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Question DetailsAsked on 8/16/2017

A handyman/contractor paid himself out of my deposit without finishing the work. What are my options in OH?

I contacted a handyman to do work around a house into which I was moving. We walked around the house. I pointed out things I wanted done & expressed my concern that the house was not safe. He pointed out what he could do. He grabbed an electric socket from his car (?) and stuck it into an outlet (later telling me he was determining if the outlet worked). During the conversation, I learned he could install fencing. A day or 2 later, he showed me an estimate for everything we discussed, even things that I was just asking for his cost & wasn't seriously considering. The number was outrageous. I told him I just wanted the pricing for the fence & not to depend on other work. The first day, he told me there were a lot of roots & needed to get the hydraulic auger so he'd be back. I guess he brought the hydraulic auger and then told me he couldn't do it and he'd refund me the deposit. After trying to get a refund, today I was told he is sending me $230 with an invoice for his time.

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3 Answers

0
Votes

OK - he accomplished no useful work - basically bit off more than he could handle - so I would say tell him (prefearably in writing/eMail so you have a record of the conversations from here on) that so you expect a FULL refund for that reason.


Hopefully the invoice is a deduction from the deposit - not that he is keeping the deposit PLUS asking for another $230.


Though I expect he may have detected you were asking for pricing for things you did not intend to do (since you took him up on none of the house repair items you originally had him come out for) which was not very nice - took advantage of him doing that if those were actual quoted items rather than just off-the-cuff ballparks while walking around the house talking.


Guess you know now that for fence construction (unless doing it as a DIY job) you should have gone to a Fencing contractor (your Search the List cateogry to find well-rated reviewed contractors for that type of work).

Answered 1 year ago by LCD

0
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Thanks. No, he returned $230 from my deposit and kept the rest as payment for equipment rental and time he claims he spent. There are holes in the yard but that's as far as he got. I actually was planning on using him for other things but the fence was a priority. I have asked for a full refund and he refused.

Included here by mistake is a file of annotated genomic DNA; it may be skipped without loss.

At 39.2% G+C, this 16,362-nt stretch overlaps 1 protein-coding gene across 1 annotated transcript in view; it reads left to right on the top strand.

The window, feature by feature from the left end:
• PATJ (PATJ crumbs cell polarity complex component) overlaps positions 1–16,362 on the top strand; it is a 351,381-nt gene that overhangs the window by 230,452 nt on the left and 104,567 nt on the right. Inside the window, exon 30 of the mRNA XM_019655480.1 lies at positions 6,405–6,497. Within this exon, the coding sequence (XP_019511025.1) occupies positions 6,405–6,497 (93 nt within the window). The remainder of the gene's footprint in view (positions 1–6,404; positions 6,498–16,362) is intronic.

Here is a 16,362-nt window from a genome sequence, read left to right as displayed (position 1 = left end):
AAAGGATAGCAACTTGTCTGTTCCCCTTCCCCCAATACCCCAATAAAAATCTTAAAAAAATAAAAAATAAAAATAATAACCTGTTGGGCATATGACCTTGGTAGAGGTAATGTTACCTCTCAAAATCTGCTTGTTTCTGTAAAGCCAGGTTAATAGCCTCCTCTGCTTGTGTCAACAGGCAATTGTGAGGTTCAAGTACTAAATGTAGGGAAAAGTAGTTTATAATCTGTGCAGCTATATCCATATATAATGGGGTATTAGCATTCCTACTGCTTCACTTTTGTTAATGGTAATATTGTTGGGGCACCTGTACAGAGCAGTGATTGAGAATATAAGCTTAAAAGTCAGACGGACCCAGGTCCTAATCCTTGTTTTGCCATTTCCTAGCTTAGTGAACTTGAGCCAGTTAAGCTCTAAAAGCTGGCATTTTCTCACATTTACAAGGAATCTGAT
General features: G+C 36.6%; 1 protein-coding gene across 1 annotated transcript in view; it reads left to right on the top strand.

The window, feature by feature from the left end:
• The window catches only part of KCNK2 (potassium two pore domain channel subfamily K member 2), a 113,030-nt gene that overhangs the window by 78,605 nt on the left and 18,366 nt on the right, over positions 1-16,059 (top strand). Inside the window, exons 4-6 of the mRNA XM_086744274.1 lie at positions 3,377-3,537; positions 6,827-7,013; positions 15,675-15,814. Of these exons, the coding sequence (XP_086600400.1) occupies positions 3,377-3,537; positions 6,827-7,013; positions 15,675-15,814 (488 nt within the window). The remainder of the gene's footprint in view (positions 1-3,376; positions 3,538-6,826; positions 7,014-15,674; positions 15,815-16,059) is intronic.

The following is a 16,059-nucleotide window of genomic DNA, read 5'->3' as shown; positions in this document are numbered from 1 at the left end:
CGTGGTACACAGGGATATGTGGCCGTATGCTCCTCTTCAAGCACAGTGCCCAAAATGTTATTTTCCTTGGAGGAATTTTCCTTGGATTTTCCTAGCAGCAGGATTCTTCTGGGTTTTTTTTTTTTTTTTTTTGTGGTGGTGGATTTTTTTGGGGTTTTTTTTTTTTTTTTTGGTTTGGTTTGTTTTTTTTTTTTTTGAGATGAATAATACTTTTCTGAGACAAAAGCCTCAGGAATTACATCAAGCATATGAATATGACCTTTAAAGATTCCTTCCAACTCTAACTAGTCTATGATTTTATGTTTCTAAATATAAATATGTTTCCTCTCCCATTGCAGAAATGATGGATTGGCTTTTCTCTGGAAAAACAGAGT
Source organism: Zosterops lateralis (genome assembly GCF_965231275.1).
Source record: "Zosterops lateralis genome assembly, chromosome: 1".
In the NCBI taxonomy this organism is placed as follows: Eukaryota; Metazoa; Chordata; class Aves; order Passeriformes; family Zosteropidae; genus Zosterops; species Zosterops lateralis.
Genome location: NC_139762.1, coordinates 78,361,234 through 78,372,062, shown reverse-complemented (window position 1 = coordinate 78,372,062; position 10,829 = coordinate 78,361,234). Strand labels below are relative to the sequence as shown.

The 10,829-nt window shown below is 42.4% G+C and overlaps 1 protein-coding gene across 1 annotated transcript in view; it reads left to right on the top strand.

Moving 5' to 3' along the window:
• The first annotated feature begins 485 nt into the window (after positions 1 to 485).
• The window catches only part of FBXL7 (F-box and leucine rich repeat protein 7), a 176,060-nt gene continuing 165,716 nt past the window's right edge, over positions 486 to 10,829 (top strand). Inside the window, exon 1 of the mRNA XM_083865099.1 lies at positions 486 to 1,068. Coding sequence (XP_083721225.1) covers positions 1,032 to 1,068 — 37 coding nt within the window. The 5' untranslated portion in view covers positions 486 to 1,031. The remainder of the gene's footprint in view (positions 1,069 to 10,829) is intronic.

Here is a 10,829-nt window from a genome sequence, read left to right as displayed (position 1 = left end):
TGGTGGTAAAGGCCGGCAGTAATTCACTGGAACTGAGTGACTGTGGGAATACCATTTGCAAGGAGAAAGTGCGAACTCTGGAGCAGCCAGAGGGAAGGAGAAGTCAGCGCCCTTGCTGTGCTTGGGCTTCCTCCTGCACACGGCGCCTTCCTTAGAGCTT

Answered 1 year ago by JakeEK2007

0
Votes

Youo say he took out $230 of the deposit for his expenses and labor - you also responded back he gave you $230 refund. Unless the deposit was $460 something does not add up - was the refund something other than $230 ?


OK - IF he gave you a firm price quote on the fence, and presuming he did not deliver on any complete fencing, then I would say you owe him nothing - the agreement was for fence and you got a couple of maybe incomplete holes in the yard, for which I think he should get nothing unless the contract somehow literally specified the ground would be amenable to hand digging, without any power tools - though in this point in history anyone planning on hand digging more than just a couple of readily accessible fencepost holes must have holes in his head or no prospects for other jobs he could be working on - just not economic to dig by hand unless you have a deal on prison labor or are working in Mexico or Haiti or such. In that case - the equipment rental would be part of his cost and not separately reimburseable.


Alternatively, if he only gave you a ballpark guesstimate of how many hours it would take to do it and there was no firm contract price, so you agreed to pay him by the hour, then you would have to pay for the time put in (at the agreed upon rate) until he quit or until you said he was progressing too slow and you were cutting him off. Presumably, since he quit, he was not being paid for the hour - because if he were that woulde be the perfect situation - being paid many more hours than estimated because the digging is tough. The equipment rental would be a gray area in that case - if needed to do the job probably legit BUT he should not have rented without you agreeing to the cost.


You do not say how materials cost was handled - if you were paying for that directly (as opposed to as part of a lump sum or per-LF cost for the fence) then the power auger rental and fuel might more legitimately be something you should espect to pay. But his lack of getting advance approval of the expense is what makes it a gray area - a contractor can't just go adding on costs to the job without approval, but if working on an hourly basis with you paying materials expense, then he might have implied authority to get necessary materials and equipment rental of specialty (not normal handyman) tools needed to do the job.


Recovery of that small amount would be tough - if he was bonded (unlikely) you could file a claim with the bonding company for the additional $230 refund - assuming it was a firm price job for the fence they wouldprobably pay up rather than bother taking the time and cost to resist.


Of course you could claim the $230 in a small claim court action, but that is a lot of hassle for that small a $ amount.


Either way, sounds like an appropriate Review on Angies List and maybe yelp or other similar sites might be in order, noting probably that he quit the job because he underestimated the amount of work needed to do it.

Answered 1 year ago by LCD




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